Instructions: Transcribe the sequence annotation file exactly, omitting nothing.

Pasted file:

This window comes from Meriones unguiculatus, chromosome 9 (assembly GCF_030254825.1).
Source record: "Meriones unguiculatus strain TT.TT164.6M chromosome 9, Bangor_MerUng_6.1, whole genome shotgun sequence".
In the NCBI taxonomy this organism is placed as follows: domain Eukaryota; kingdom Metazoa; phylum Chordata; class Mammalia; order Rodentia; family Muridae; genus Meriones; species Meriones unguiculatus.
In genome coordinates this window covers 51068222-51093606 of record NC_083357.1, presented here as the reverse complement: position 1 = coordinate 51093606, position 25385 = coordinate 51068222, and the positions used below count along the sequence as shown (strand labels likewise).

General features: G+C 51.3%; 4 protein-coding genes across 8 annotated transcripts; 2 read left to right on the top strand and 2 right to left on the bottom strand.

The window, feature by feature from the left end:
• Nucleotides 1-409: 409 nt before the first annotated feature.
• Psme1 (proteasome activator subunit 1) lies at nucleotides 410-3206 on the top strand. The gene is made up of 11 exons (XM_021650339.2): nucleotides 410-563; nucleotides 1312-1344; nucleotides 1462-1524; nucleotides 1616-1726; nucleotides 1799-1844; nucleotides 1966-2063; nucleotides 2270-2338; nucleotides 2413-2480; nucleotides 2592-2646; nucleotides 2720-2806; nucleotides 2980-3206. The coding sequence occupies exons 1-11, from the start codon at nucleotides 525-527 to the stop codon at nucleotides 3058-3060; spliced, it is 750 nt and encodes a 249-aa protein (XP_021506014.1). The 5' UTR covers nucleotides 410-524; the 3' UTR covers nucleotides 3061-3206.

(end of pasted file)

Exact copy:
This window comes from Meriones unguiculatus, chromosome 9 (assembly GCF_030254825.1).
Source record: "Meriones unguiculatus strain TT.TT164.6M chromosome 9, Bangor_MerUng_6.1, whole genome shotgun sequence".
In the NCBI taxonomy this organism is placed as follows: domain Eukaryota; kingdom Metazoa; phylum Chordata; class Mammalia; order Rodentia; family Muridae; genus Meriones; species Meriones unguiculatus.
In genome coordinates this window covers 51068222-51093606 of record NC_083357.1, presented here as the reverse complement: position 1 = coordinate 51093606, position 25385 = coordinate 51068222, and the positions used below count along the sequence as shown (strand labels likewise).

General features: G+C 51.3%; 4 protein-coding genes across 8 annotated transcripts; 2 read left to right on the top strand and 2 right to left on the bottom strand.

The window, feature by feature from the left end:
• Nucleotides 1-409: 409 nt before the first annotated feature.
• Psme1 (proteasome activator subunit 1) lies at nucleotides 410-3206 on the top strand. The gene is made up of 11 exons (XM_021650339.2): nucleotides 410-563; nucleotides 1312-1344; nucleotides 1462-1524; nucleotides 1616-1726; nucleotides 1799-1844; nucleotides 1966-2063; nucleotides 2270-2338; nucleotides 2413-2480; nucleotides 2592-2646; nucleotides 2720-2806; nucleotides 2980-3206. The coding sequence occupies exons 1-11, from the start codon at nucleotides 525-527 to the stop codon at nucleotides 3058-3060; spliced, it is 750 nt and encodes a 249-aa protein (XP_021506014.1). The 5' UTR covers nucleotides 410-524; the 3' UTR covers nucleotides 3061-3206.